DC Histories: Captain Atom

Welcome back to another DC History. We’re well into the New 52 at this point, but there’s still much that can be gained by examining how we got here. Only by looking back at what came before can we understand where we’re going.

This week, we’re looking at Captain Atom, who is mostly known for being the silver guy in the Justice League. He’s the heavy hitter who’s not Superman or Captain Marvel. Let’s try to get to know him a little better than that today.

Captain Atom In-House Ad (1987)

Captain Atom was originally created by Charlton Comics, a publisher that went belly up in 1985. DC arranged to buy the rights to many of the company’s superhero characters in 1983 as Charlton hit its worst financial times.  Alongside his fellow Charlton characters like Blue Beetle, DC bought Captain Atom and gave him a debut in Crisis on Infinite Earths. An updated Captain Atom showed up in a solo series a few months later.

Convicted of murder and treason in 1968, an innocent Air Force Captain Nathanial Adam agreed to an experiment which would almost certainly kill him. If it didn’t, General Eiling, his commanding officer, promised him a full presidential pardon. An alien spaceship had recently crashed onto United States soil and the military was interested in uncovering its secrets. The metal of the ship was indestructible to everything the military had tried save its biggest weapon. To test the metal’s strength and protective properties, Adam was strapped to a chair with pieces of the ship surrounding him on all sides like an egg and a nuclear bomb was detonated just below the egg. Adam and the metal disappeared, seemingly destroyed on a molecular level. Eiling wrote the event off as a failure and moved on to other projects.

From Captain Atom (Vol. 1) #1 (1987)

18 years later, something staggered out of the old bomb site. It was a mass of molten metal in a humanoid shape. It lumbered around disoriented. Military personal tried to restrain it with force, but were unsuccessful. The creature eventually collapsed and, after a few hours, it began to molt. Craggy skin was replaced by smooth, silver metal. After confining the creature to a lab, military personnel came to give it a look. The creature spoke and Eiling, now a much older Air Force General, realized that this was Nathanial Adam.

Adam didn’t realize that any time had passed since 1968. For him, the explosion had been just a moment ago. The metal of the spaceship had become fused to his skin and given him the ability to tap into the “quantum field” to release quantum energy in the form of energy blasts. The pardon that was promised to Adam in 1968 was rescinded and Adam was told that he was still a convicted traitor. However, the newly created identity of Captain Atom had a spot-free record and, if he did was Eiling and President Reagan told him to, he’d get his life back. Captain Atom was now a superhero who was secretly working for the United States government.

From Captain Atom (Vol. 1) #1 (1987)

Captain Atom’s solo series was a mix of military espionage, super hero tale, and family drama. Adam attempting to reconnect with suddenly full grown children was a big plot in the series. Eiling had married Adam’s wife after Adam was declared dead, which caused a even more tension between them. The fact that Captain Atom was officially a traitor was hidden from the public and a cover story was presented to the American people. This made for great reading as Adam struggled to keep Eiling happy while not trying to not lie to everyone he met. More often than not, he failed.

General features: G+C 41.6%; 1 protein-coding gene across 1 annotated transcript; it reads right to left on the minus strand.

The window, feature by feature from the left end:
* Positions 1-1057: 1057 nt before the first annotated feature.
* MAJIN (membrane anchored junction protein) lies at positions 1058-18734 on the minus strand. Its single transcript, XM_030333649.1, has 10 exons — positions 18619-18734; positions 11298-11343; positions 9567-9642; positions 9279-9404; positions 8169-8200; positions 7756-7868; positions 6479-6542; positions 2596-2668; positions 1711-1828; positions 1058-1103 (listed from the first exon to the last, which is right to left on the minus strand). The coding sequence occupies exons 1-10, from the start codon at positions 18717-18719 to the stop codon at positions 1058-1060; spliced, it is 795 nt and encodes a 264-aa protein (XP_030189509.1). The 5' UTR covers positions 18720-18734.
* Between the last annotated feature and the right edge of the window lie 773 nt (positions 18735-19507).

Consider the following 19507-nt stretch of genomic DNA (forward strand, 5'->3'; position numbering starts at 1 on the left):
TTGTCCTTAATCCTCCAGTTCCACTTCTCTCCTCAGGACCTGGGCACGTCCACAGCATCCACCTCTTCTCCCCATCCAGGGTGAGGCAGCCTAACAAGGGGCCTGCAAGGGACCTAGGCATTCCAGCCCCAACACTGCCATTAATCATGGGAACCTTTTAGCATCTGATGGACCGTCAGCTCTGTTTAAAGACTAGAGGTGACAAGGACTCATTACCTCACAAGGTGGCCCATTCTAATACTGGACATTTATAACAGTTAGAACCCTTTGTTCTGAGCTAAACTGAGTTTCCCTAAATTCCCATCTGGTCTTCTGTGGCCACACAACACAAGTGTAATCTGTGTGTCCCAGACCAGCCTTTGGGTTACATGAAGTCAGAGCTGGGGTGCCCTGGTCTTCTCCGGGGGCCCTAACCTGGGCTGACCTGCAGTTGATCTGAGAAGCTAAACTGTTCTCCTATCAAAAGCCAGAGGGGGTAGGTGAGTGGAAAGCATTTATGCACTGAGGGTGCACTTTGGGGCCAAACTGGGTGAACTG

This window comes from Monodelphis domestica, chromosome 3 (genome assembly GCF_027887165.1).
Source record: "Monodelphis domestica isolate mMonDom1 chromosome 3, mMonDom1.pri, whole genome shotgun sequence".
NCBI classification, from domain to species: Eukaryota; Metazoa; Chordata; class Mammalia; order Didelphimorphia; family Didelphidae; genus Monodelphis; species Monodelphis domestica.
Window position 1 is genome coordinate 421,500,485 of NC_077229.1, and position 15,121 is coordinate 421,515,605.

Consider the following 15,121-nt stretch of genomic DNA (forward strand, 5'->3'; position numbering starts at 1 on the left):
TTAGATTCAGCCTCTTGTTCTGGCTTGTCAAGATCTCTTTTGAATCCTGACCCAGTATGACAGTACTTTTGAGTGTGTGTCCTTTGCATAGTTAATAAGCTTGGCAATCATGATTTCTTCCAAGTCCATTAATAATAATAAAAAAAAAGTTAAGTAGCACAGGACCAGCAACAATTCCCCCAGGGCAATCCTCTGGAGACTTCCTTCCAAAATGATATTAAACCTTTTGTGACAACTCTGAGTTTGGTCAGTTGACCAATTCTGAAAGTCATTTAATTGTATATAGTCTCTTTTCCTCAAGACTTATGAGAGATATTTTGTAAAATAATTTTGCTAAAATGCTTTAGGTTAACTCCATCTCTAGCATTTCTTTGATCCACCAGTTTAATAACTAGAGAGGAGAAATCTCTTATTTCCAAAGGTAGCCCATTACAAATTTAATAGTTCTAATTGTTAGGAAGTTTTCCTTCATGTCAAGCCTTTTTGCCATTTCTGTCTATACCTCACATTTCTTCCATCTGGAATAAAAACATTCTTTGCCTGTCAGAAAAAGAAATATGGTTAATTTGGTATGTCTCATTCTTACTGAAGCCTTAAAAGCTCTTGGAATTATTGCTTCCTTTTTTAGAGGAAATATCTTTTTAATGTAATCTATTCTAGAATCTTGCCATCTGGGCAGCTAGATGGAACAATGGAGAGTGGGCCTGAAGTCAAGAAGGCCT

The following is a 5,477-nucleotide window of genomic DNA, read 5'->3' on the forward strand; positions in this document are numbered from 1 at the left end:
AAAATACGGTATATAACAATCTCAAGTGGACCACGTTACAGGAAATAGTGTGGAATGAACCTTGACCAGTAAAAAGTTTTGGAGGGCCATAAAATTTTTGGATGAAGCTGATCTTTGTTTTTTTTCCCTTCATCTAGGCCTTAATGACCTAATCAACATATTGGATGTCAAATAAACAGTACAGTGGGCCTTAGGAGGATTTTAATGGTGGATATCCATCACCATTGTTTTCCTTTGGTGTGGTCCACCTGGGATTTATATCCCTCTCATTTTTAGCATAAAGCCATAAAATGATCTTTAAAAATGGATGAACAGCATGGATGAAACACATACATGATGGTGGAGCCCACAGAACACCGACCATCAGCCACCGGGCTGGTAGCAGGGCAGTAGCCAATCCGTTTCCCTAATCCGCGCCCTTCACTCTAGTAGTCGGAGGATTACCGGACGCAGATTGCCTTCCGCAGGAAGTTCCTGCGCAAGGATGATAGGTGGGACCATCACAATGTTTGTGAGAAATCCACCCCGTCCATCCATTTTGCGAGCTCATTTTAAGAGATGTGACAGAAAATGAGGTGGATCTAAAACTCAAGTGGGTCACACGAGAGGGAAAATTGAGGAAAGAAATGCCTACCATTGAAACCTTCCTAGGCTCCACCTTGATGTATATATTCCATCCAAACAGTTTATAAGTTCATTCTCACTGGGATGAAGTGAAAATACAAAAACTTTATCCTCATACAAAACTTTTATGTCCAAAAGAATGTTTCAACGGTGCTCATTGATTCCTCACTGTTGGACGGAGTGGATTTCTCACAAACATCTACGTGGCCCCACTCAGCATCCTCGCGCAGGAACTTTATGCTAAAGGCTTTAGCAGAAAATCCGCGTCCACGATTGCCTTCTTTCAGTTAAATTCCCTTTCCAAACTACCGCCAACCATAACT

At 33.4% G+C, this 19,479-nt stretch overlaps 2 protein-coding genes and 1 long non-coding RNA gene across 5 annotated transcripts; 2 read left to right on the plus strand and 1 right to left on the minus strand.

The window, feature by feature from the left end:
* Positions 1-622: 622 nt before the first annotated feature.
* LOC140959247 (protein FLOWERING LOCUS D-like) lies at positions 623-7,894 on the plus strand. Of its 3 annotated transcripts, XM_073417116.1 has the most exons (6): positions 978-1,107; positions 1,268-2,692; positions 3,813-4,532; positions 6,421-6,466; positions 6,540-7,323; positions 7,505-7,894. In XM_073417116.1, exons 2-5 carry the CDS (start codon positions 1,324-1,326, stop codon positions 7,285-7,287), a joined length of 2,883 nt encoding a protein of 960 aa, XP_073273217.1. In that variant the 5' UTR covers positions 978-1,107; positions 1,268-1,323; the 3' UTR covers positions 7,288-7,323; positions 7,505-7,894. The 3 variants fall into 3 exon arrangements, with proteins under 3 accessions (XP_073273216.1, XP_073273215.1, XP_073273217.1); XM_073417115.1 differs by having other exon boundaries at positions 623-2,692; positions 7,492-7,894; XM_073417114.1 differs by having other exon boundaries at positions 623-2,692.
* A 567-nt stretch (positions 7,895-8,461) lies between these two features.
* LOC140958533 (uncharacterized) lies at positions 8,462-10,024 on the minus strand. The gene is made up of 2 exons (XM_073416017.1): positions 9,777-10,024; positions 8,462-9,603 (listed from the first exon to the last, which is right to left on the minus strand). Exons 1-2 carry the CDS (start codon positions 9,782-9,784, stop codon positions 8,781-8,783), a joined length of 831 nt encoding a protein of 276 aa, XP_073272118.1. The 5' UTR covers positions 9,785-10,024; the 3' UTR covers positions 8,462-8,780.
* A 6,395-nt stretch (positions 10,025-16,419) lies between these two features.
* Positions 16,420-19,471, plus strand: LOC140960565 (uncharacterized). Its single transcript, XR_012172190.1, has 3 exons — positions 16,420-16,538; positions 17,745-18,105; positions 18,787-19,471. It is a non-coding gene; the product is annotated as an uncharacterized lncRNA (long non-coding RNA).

For a character who had the ability to tap into something as nebulous as the “quantum field,” Captain Atom’s power set was pretty limited. As mentioned, he could throw energy bolts from his hand. He could also fly and had super strength. His metal skin made him nearly invulnerable.

From Captain Atom Annual #1 (1988)

Most interestingly, Atom had the ability to absorb radiation. Absorbing too much at once had the side effect of “leaping” Atom into the future, which is what happened during the military’s 1968 experiment. It would happen a few times during Atom’s solo series to great affect.

Around the time of Captain Atom’s reveal to the world, the Justice League went international. The League was given a charter by the United Nations and told to police the world. Both the US and the USSR stick an inside man on the team. Captain Atom joined so that the United States can keep tabs on Earth’s mightiest heroes. This version of the League is a bit more light hearted than previous incarnations and Captain Atom’s relative immaturity at being a superhero was played for all it was worth.

From Justice League International (Vol. 1) #8 (1987)

Shortly after Atom joined the JLI, an alien invasion threatened Earth. A coalition of heroes, bigger than even the Justice League, was commissioned by the UN. Captain Atom was made the leader of all the superheroes fighting back against the aliens and with his military background, he aced the job. It was a big moment for the character as he cemented his place in the DC Universe and gained respect from the characters who populate it.

From Invasion! #2 (1988)

It was with the Justice League that Captain Atom would be most remembered for the next two decades. His adventures with them would range from the silly to the apocalyptic with a dash of 90s “x-treme” thrown in for good measure. He’s a bit all over the place in these stories, but seeing as how he was being written by dozens of different writers and editors during these years, you cut him some slack. During this time, he would be a part of the Justice League International, Justice League Europe and Extreme Justice. He’d go wherever a League needed a leader.